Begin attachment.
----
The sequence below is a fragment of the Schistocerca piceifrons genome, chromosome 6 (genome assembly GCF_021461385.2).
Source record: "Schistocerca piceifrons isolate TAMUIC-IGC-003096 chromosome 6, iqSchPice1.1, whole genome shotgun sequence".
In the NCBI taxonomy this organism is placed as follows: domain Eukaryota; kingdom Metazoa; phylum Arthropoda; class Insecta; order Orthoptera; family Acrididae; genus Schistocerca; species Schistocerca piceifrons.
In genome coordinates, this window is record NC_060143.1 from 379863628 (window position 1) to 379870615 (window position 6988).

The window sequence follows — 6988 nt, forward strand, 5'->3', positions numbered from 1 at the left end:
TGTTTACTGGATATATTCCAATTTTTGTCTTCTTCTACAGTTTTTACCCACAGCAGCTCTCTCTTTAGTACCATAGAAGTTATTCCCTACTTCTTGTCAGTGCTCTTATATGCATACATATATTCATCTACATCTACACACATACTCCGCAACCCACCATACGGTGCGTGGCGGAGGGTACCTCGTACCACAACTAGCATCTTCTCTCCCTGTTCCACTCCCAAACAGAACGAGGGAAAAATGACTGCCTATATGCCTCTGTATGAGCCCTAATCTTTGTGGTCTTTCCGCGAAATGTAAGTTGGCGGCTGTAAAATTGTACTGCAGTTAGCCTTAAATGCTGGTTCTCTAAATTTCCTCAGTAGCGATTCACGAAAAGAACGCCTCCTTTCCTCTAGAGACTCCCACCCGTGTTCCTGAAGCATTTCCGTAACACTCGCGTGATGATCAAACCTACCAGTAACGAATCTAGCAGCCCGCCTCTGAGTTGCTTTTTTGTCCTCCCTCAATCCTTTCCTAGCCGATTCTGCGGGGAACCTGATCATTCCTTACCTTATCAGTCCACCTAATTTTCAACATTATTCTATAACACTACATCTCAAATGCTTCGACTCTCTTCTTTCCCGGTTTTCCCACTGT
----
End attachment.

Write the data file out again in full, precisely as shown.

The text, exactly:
The sequence below is a fragment of the Schistocerca piceifrons genome, chromosome 6 (genome assembly GCF_021461385.2).
Source record: "Schistocerca piceifrons isolate TAMUIC-IGC-003096 chromosome 6, iqSchPice1.1, whole genome shotgun sequence".
In the NCBI taxonomy this organism is placed as follows: domain Eukaryota; kingdom Metazoa; phylum Arthropoda; class Insecta; order Orthoptera; family Acrididae; genus Schistocerca; species Schistocerca piceifrons.
In genome coordinates, this window is record NC_060143.1 from 379863628 (window position 1) to 379870615 (window position 6988).

The window sequence follows — 6988 nt, forward strand, 5'->3', positions numbered from 1 at the left end:
TGTTTACTGGATATATTCCAATTTTTGTCTTCTTCTACAGTTTTTACCCACAGCAGCTCTCTCTTTAGTACCATAGAAGTTATTCCCTACTTCTTGTCAGTGCTCTTATATGCATACATATATTCATCTACATCTACACACATACTCCGCAACCCACCATACGGTGCGTGGCGGAGGGTACCTCGTACCACAACTAGCATCTTCTCTCCCTGTTCCACTCCCAAACAGAACGAGGGAAAAATGACTGCCTATATGCCTCTGTATGAGCCCTAATCTTTGTGGTCTTTCCGCGAAATGTAAGTTGGCGGCTGTAAAATTGTACTGCAGTTAGCCTTAAATGCTGGTTCTCTAAATTTCCTCAGTAGCGATTCACGAAAAGAACGCCTCCTTTCCTCTAGAGACTCCCACCCGTGTTCCTGAAGCATTTCCGTAACACTCGCGTGATGATCAAACCTACCAGTAACGAATCTAGCAGCCCGCCTCTGAGTTGCTTTTTTGTCCTCCCTCAATCCTTTCCTAGCCGATTCTGCGGGGAACCTGATCATTCCTTACCTTATCAGTCCACCTAATTTTCAACATTATTCTATAACACTACATCTCAAATGCTTCGACTCTCTTCTTTCCCGGTTTTCCCACTGT